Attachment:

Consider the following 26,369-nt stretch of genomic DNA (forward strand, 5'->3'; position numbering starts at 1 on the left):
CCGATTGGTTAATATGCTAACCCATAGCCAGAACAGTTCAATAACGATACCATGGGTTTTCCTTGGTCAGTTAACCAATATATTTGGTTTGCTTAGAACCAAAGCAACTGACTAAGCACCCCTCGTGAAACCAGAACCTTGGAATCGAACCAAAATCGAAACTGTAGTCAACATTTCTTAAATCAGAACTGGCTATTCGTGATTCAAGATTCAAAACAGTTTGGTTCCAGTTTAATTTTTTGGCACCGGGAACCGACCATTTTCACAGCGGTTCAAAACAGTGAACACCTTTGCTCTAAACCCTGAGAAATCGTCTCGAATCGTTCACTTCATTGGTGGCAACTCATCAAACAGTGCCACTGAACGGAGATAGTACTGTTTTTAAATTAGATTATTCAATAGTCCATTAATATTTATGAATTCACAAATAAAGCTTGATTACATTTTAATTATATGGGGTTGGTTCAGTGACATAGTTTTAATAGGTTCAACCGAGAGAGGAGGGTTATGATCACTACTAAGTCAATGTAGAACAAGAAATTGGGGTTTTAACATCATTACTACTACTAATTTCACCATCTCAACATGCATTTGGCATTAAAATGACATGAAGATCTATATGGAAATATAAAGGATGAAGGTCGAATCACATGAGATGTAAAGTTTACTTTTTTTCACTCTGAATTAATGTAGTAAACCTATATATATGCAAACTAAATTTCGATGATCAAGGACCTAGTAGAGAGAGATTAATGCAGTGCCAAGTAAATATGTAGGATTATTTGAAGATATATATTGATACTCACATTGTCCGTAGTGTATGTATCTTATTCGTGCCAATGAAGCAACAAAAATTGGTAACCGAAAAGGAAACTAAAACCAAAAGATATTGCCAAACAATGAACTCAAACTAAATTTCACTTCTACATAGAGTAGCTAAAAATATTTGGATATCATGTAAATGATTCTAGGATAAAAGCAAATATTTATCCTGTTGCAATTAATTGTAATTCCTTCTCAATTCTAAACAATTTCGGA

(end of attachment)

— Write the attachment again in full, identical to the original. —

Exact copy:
Consider the following 26,369-nt stretch of genomic DNA (forward strand, 5'->3'; position numbering starts at 1 on the left):
CCGATTGGTTAATATGCTAACCCATAGCCAGAACAGTTCAATAACGATACCATGGGTTTTCCTTGGTCAGTTAACCAATATATTTGGTTTGCTTAGAACCAAAGCAACTGACTAAGCACCCCTCGTGAAACCAGAACCTTGGAATCGAACCAAAATCGAAACTGTAGTCAACATTTCTTAAATCAGAACTGGCTATTCGTGATTCAAGATTCAAAACAGTTTGGTTCCAGTTTAATTTTTTGGCACCGGGAACCGACCATTTTCACAGCGGTTCAAAACAGTGAACACCTTTGCTCTAAACCCTGAGAAATCGTCTCGAATCGTTCACTTCATTGGTGGCAACTCATCAAACAGTGCCACTGAACGGAGATAGTACTGTTTTTAAATTAGATTATTCAATAGTCCATTAATATTTATGAATTCACAAATAAAGCTTGATTACATTTTAATTATATGGGGTTGGTTCAGTGACATAGTTTTAATAGGTTCAACCGAGAGAGGAGGGTTATGATCACTACTAAGTCAATGTAGAACAAGAAATTGGGGTTTTAACATCATTACTACTACTAATTTCACCATCTCAACATGCATTTGGCATTAAAATGACATGAAGATCTATATGGAAATATAAAGGATGAAGGTCGAATCACATGAGATGTAAAGTTTACTTTTTTTCACTCTGAATTAATGTAGTAAACCTATATATATGCAAACTAAATTTCGATGATCAAGGACCTAGTAGAGAGAGATTAATGCAGTGCCAAGTAAATATGTAGGATTATTTGAAGATATATATTGATACTCACATTGTCCGTAGTGTATGTATCTTATTCGTGCCAATGAAGCAACAAAAATTGGTAACCGAAAAGGAAACTAAAACCAAAAGATATTGCCAAACAATGAACTCAAACTAAATTTCACTTCTACATAGAGTAGCTAAAAATATTTGGATATCATGTAAATGATTCTAGGATAAAAGCAAATATTTATCCTGTTGCAATTAATTGTAATTCCTTCTCAATTCTAAACAATTTCGGA